As is so often the case with nutrition, it depends on you.
After my previous post, where I said that lunch should ideally be the largest meal of the day, a number of readers wrote asking me to explain further (maybe recollecting that old adage, “Eat breakfast like a king, lunch like a prince, and dinner like a pauper”). So today: more about lunch.
Some people (myself included) wake up with strong appetites. But other folks don’t feel like eating a lot first thing in the morning. Frequently, this makes sense. You’re rushing around trying to get people out the door. Your adrenaline is pumping. The fight-or-flight hormones are coursing through your body. Eating a big meal at a time like this would be counterproductive - the food wouldn’t be properly digested.
So a lighter breakfast is perfectly OK, provided you’re not just eating empty processed carbs (in other words, the typical American on-the-go breakfast of a muffin or bagel). Instead, when you’re in a hurry, choose a green smoothie, a bowl of yogurt and fruit, or whole-grain crackers with peanut butter and sliced banana - whatever works best for your body, as long as it contains protein, healthy fat, and other nutrients to carry you through your busy morning.
Now on to lunch. Interestingly, folk wisdom from other cultures often recognizes that our metabolism is at its strongest at mid-day. In the Ayurvedic tradition, for example, it’s believed that digestive “fire” peaks at around noon. Not coincidentally, this is the time when you’re likely to be most active and need the most fuel.
Unfortunately, our schedules usually aren’t set up to accommodate a hearty, healthy lunch. So, again, we often grab something convenient and processed. Or, if we’re trying to lose weight, we skimp on lunch and eat a salad with diet dressing.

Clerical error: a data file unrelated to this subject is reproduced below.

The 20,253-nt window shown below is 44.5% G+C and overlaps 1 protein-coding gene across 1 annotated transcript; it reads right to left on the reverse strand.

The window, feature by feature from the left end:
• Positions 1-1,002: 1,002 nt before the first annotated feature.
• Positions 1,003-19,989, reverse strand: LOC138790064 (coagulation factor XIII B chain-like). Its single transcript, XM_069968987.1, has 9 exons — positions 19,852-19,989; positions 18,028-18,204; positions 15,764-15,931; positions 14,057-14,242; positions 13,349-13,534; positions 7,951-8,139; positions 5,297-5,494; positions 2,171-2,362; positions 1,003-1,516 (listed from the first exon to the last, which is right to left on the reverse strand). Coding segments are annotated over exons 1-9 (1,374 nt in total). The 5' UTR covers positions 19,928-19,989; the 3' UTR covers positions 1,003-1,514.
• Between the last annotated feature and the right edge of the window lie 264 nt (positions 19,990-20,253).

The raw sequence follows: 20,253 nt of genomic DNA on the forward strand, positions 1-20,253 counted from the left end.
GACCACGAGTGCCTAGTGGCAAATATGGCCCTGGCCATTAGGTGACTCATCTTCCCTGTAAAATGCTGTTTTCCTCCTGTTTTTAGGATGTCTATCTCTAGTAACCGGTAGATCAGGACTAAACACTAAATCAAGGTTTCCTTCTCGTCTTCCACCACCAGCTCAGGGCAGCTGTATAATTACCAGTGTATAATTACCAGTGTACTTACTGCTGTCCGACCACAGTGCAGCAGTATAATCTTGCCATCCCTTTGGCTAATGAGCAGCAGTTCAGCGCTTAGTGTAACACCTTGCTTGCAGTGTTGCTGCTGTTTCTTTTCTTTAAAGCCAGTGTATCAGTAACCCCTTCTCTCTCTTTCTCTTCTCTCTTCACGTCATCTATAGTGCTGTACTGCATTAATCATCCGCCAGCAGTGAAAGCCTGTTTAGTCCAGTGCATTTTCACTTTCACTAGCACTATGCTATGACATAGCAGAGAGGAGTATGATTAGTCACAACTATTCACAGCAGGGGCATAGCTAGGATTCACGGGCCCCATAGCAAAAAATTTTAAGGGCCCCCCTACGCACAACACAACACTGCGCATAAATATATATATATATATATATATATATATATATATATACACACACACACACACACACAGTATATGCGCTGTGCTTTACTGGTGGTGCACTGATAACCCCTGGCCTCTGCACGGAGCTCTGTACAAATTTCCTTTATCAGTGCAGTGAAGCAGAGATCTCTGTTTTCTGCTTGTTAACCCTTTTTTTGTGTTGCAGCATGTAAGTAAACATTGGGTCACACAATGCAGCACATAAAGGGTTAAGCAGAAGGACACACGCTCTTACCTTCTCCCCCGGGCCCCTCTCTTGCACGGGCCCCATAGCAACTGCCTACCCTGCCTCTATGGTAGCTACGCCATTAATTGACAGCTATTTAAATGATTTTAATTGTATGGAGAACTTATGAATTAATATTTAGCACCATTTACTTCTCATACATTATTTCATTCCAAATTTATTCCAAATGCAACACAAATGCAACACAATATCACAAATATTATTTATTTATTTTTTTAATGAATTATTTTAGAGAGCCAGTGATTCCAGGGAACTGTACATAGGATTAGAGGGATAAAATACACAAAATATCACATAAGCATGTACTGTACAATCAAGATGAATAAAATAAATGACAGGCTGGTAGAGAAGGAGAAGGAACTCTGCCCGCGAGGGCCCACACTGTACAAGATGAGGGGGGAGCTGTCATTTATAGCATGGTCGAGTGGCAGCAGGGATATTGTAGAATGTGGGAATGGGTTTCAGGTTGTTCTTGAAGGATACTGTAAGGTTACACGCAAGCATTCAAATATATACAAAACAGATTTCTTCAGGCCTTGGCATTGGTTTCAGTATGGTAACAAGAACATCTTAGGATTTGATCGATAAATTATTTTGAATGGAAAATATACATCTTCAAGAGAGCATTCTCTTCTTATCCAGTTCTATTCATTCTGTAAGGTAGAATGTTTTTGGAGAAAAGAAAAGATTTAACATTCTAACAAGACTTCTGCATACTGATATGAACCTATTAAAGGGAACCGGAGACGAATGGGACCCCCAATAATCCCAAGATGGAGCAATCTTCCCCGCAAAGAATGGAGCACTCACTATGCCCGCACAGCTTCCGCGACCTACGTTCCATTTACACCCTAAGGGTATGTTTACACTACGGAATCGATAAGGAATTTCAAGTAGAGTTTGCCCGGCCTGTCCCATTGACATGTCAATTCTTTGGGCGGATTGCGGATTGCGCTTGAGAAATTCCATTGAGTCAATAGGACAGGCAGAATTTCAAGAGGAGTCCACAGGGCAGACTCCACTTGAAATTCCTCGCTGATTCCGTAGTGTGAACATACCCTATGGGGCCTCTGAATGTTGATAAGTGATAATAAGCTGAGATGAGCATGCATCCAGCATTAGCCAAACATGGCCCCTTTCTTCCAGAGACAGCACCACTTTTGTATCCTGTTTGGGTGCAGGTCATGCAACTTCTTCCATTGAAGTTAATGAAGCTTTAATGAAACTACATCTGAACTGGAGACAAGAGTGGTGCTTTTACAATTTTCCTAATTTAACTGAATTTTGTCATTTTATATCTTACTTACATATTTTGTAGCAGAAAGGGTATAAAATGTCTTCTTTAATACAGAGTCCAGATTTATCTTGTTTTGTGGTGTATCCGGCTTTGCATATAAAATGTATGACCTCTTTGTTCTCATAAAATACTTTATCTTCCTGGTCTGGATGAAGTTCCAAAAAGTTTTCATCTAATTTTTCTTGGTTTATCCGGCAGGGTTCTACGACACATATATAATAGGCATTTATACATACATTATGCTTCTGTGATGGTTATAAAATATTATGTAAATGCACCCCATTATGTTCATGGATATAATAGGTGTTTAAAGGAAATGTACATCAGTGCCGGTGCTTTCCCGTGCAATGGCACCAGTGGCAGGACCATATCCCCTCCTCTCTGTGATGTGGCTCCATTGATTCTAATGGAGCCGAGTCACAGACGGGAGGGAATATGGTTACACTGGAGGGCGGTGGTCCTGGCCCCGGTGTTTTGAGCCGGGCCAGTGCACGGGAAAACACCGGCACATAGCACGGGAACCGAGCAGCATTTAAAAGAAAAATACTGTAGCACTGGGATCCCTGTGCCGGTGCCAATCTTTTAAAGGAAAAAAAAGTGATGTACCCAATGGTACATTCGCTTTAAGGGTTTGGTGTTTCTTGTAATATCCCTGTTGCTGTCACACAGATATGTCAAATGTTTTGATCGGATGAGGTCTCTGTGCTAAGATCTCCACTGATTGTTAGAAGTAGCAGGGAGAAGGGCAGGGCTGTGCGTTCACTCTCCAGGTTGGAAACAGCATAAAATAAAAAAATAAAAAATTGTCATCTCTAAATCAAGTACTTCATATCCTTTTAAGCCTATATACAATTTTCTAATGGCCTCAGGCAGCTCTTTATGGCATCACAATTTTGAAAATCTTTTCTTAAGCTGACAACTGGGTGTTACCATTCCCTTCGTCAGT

Usually we’re so busy and stressed that it’s easy to ignore our hunger pangs, or not even feel them at all. It’s when we get home and finally relax that our appetites get a chance to assert themselves.
For some people, the grazing begins the moment they walk in the door. Other people manage to prepare and eat a nice moderately-sized dinner, but then start snacking afterward and can’t stop.
Nutritional theories, both ancient and modern, tend to agree on this point: it’s not a good idea to eat your largest meal at night, just a few hours before going to bed. By then your metabolism is slowing down and preparing for rest. While you’re asleep, your digestive system essentially sleeps, too. Nutrients aren't well absorbed and calories don't get burned. You’re likely to wake up feeling groggy, sluggish, and not in the mood for breakfast. And so the cycle starts over.
I’ve said this before (see my post " Eat Early, Eat Often "), but it bears repeating: the only way to stop nighttime overeating is to find the time and space in your day - whether it’s first thing in the morning or somewhere in the middle - to sit down, unplug, and eat a full-sized, leisurely meal.
What time works best for your most important meal of the day?